Then there’s the military’s end of this whole equation. It used to be they’d simply say “we need a fighter plane that can do X,Y, and Z. Show us what’s you’ve got.” Nowadays the specifications sent out to bidders for a single piece of equipment can be several inches thick, much less for something like a ship or a plane. And like all beuacracies, the military is incredibly top-heavy with committees, boards, meetings, and internal politics. It’s nigh on impossible to nail down someone with the power to say “yes or no” for a project, especially one that has grown to take on a life of it’s own, even more so when the military constantly changes what they want. Add in generals and admirals trying to justify their billets (and budgets) and politicians looking to keep jobs in their district and there we are.

    Granted, we shouldn’t be subjected to 300 dollar hammers and 20 dollar boxes of pens, but even if we did away with the whole procurement process for off-the-shelf items, we’re still stuck with the mentality that a budget must be spent this year because otherwise next year someone above you will figure you don’t need as much. And we haven’t even gotten into the waste or the distribution process and flaws.

  • Kelly Johnson developed the P-80 in six months. Earl Bakken designed and prototyped the first Medtronic pacemaker in less than a month. He gave it to C. Walton Lillehei to check out, and the next morning found it in use keeping a patient alive.

    This sort of thing cannot be allowed. Nor will the government allow it.

  • JP- it is not the design tools from various contractors which drive up the costs of military procurement. What would you have the Lockheed engineers do, go back to slide rules?

    This virtual reality thing might be a gimmick, but I suspect it has actual practical use in helping engineers understand the 3D spaces they will be designing for.

    During my time at Martin Marietta (which was acquired by Lockheed), an engineer I know designed a wonderful robotic arm for the space shuttle. Wonderful, until we discovered when trying to build the physical prototype that one of the joints on it did not allow the arm to bend as much as it was supposed to. Extra money spent on 3D modeling software that understands solids would have saved money in that case.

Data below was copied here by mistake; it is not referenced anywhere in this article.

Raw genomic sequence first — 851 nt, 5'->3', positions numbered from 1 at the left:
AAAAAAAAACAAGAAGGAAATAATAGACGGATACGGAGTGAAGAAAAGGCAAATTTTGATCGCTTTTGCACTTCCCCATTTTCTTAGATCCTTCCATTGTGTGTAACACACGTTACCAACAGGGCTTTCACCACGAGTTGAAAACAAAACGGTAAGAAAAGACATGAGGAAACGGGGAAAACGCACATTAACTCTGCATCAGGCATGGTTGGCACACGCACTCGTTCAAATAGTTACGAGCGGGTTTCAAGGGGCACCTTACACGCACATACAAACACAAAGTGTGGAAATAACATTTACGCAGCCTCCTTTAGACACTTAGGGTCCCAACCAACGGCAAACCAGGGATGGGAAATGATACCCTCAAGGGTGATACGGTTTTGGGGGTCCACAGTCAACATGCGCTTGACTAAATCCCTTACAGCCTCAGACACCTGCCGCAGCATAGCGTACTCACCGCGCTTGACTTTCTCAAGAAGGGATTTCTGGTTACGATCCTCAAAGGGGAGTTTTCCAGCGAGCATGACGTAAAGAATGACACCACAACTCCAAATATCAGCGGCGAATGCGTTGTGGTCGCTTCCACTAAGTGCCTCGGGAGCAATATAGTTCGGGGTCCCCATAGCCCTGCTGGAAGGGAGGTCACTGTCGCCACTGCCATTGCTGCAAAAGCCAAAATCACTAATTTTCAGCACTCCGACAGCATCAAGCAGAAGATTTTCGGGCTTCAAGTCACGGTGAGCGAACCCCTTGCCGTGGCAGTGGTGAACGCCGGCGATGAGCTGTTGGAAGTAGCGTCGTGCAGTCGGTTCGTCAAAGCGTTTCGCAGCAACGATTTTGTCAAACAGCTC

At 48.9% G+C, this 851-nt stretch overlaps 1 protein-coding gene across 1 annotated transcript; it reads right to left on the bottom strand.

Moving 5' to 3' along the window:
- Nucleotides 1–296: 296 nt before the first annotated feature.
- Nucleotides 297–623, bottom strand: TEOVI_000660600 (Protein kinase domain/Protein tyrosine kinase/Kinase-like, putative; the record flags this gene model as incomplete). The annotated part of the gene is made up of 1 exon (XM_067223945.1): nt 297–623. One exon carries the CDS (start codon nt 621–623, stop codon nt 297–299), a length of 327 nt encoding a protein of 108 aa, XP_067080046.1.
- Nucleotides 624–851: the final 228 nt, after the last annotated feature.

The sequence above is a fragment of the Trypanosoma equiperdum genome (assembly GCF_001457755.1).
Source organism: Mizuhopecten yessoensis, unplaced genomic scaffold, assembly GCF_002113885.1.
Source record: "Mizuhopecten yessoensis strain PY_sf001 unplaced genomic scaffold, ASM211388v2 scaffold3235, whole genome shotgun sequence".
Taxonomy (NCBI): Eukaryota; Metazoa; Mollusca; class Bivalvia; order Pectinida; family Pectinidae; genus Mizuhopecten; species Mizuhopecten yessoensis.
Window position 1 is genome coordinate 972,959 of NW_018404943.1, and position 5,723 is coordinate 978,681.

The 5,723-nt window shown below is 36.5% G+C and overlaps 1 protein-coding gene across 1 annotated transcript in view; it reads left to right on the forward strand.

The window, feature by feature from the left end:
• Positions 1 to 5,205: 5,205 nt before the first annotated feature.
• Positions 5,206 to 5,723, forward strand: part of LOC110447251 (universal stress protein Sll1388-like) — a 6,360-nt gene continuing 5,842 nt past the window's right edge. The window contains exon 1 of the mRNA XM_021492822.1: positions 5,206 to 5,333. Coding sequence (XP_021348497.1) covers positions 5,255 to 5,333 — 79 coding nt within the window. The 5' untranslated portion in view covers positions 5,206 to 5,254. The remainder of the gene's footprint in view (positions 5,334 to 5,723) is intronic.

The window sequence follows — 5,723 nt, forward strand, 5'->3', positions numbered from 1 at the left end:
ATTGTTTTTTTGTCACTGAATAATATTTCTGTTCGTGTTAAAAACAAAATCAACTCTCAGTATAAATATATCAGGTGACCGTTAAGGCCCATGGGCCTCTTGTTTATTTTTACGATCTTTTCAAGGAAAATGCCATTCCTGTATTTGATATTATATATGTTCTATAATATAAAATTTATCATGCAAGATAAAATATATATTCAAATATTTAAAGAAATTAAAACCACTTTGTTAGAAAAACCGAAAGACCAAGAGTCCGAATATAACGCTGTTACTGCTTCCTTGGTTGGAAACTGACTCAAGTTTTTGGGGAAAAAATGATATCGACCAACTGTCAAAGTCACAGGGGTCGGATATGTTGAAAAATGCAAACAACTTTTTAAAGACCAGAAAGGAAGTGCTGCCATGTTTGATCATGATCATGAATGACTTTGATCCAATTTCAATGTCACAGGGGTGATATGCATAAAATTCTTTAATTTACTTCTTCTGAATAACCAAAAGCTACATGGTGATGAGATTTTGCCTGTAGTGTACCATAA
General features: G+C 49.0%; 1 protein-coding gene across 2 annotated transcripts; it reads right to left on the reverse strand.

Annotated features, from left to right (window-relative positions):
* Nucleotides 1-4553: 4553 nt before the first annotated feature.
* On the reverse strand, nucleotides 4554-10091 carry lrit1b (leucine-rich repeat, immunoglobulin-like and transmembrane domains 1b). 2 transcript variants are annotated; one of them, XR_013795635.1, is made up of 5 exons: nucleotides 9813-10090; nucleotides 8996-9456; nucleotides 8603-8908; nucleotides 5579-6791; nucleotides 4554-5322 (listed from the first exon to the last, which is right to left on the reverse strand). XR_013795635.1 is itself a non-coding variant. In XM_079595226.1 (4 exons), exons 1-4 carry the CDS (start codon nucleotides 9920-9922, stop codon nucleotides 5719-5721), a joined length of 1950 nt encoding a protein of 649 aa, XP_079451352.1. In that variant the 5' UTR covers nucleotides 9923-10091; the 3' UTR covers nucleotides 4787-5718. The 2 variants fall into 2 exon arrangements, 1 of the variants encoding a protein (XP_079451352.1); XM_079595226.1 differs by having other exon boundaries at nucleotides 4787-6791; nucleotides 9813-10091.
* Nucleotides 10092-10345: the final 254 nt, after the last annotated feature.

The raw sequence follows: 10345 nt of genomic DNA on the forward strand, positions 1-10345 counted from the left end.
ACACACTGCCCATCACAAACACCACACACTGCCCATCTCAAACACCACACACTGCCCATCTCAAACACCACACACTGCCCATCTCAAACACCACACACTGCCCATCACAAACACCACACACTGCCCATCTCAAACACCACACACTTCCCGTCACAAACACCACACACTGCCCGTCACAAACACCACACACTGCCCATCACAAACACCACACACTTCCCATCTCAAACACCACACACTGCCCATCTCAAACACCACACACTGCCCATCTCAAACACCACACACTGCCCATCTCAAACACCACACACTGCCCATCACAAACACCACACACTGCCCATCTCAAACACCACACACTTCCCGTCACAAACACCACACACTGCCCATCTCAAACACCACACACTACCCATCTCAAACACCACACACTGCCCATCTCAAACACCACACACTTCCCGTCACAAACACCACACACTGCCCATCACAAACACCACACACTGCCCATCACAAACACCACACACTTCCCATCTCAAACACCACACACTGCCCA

Ellen- the days of designing an advanced aircraft in 6 months are over.

  • Darryl – If you’ll forgive me some worship of Kelly Johnson, he and the Skunk Works got the contract for the U-2 in 1955, and it was flying missions by the middle of 1956. They got the contract for the A-12 late in 1959, and the first flight was in April of 1962. (The plane was later modified to have a second seat, and became the SR-71 blackbird.) Johnson took requests from fighter pilots in Korea for something “small, simple, with excellent performance”. The first flight of the F-104 was in March of 1954, some 28 months later.

    I do realize that planes are more complicated today. So, also, is the procurement and design process. And that was my point: the bureaucrats make the engineers fight them for every inch of progress.

    As a contrast: consider the SpaceX Falcon rockets. The company was founded June 2002. The Falcon 1 made its first successful orbital launch Sept. 2008. The Falcon 9 made two successful flights in 2010, and the second one launched the Dragon capsule, which deorbited and was recovered according to plan.

    Do you think NASA could have done that with as little money and time? NASA has bureaucrats, not to mention the entire Federal government on its back. The Ares program was started in 2005, it’s had one prototype launch, it’s probably canceled, and even if it’s canceled, NASA still has to spend $500 million more keeping the program alive in case Congress changes its mind.

    Bureaucrats want to control every little detail. When they’re put in charge of engineers, the results are both ugly and expensive.

  • Ellen,
    We shall bow at the shrine of Kelly together. You know of the L-133? That’s what Johnson wanted to build and not the P-80. With an afterburner and everything.

    As to complexity. Yeah, but then the design tools are way more sophisticated too. So is the manufacturing technology. It should if not even out but go some way. 20 years lead time for a fighter is ludicrous.

  • Laird

    While you’re genuflecting to Kelly Johnson, you should also give a nod to his protegé Ben Rich. His book “Skunk Works” tells (among other things) the story of the stealth bomber, and is a great read. At the end he gives some very sensible suggestions on how to improve the procurement process and reduce the astronomical costs of aircraft development. It’s unfortunate that no one listens to him.